Rival protests have taken place in Venezuela after President Nicolas Maduro extended a state of emergency to combat the “foreign aggression” he blamed for the economic crisis in the country. The opposition called on protesters on Saturday to flood an avenue in western Caracas to push the authorities to allow a referendum to remove Maduro from power, in line with the constitution.
Maduro’s camp called a rival demonstration in the centre of the capital, where he was to announce new measures to address a crippling recession that has led to food shortages, soaring prices, riots, looting and vigilante justice.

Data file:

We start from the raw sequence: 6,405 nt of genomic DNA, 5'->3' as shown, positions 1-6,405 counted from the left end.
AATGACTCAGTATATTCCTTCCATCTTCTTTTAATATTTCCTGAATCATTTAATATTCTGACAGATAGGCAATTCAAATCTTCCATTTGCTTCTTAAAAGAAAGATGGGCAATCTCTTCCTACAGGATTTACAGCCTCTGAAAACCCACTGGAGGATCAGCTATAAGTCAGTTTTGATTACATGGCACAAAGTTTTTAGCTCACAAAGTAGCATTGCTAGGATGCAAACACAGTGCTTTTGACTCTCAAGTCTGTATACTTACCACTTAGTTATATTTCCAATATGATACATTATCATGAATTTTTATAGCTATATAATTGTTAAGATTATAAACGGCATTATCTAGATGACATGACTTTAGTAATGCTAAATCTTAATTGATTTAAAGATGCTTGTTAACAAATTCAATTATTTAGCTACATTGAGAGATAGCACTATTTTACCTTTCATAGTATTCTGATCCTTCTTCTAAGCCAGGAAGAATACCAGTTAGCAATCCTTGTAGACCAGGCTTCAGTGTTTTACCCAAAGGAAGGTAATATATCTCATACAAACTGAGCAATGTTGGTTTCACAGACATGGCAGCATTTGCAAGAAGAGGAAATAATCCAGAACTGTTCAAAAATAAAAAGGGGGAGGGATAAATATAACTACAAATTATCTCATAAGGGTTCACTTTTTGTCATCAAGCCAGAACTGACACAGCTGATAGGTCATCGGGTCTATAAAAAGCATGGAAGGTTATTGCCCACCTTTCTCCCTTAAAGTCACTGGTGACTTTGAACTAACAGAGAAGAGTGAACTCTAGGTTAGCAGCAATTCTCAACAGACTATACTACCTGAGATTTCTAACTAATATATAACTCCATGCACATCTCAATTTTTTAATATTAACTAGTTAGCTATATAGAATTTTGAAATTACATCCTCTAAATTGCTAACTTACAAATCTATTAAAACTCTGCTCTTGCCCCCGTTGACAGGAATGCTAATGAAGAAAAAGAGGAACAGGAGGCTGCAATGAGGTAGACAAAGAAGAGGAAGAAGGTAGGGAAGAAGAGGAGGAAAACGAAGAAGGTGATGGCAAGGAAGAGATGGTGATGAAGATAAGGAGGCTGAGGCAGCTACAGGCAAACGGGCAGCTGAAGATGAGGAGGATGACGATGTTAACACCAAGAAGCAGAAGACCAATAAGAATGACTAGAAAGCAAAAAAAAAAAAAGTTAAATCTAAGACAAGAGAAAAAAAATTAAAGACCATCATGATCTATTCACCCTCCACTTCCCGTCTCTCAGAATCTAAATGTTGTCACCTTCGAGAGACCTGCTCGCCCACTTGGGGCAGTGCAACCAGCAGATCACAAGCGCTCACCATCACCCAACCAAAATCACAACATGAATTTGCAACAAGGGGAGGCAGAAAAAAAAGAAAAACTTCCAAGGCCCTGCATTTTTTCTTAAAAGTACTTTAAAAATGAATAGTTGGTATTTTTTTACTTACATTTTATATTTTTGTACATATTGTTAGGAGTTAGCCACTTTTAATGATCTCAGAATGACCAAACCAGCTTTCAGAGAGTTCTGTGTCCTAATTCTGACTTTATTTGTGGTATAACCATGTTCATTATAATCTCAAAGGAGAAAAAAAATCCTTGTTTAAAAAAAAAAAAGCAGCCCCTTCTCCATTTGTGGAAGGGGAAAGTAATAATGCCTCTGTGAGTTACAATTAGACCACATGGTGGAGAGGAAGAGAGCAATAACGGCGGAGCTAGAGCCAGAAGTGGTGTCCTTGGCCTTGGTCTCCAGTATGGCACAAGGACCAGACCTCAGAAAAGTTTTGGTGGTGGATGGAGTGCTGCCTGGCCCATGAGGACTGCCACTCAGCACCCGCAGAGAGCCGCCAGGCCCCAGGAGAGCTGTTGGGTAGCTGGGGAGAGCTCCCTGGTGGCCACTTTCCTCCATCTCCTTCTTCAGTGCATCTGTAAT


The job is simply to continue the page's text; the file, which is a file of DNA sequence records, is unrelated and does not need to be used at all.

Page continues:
“The opposition protesters are trying to put pressure on the government and the electoral body to hold the referendum,” Al Jazeera’s John Holman, reporting from Caracas, said. “The government protesters, on the other hand, blame outside powers for the crisis and see the opposition camp as ‘rich people’ trying to take advantage of the current economic situation,” he added.
The economic crisis, together with an electricity shortage, forced the government to decree daily power cuts across most of the country, close schools on Fridays, and reduce the workweek to two days for government employees. The embattled president first declared a state of “economic emergency” in January, which was expanded on Friday to a full-blown state of emergency to fight what he called “threats from abroad.”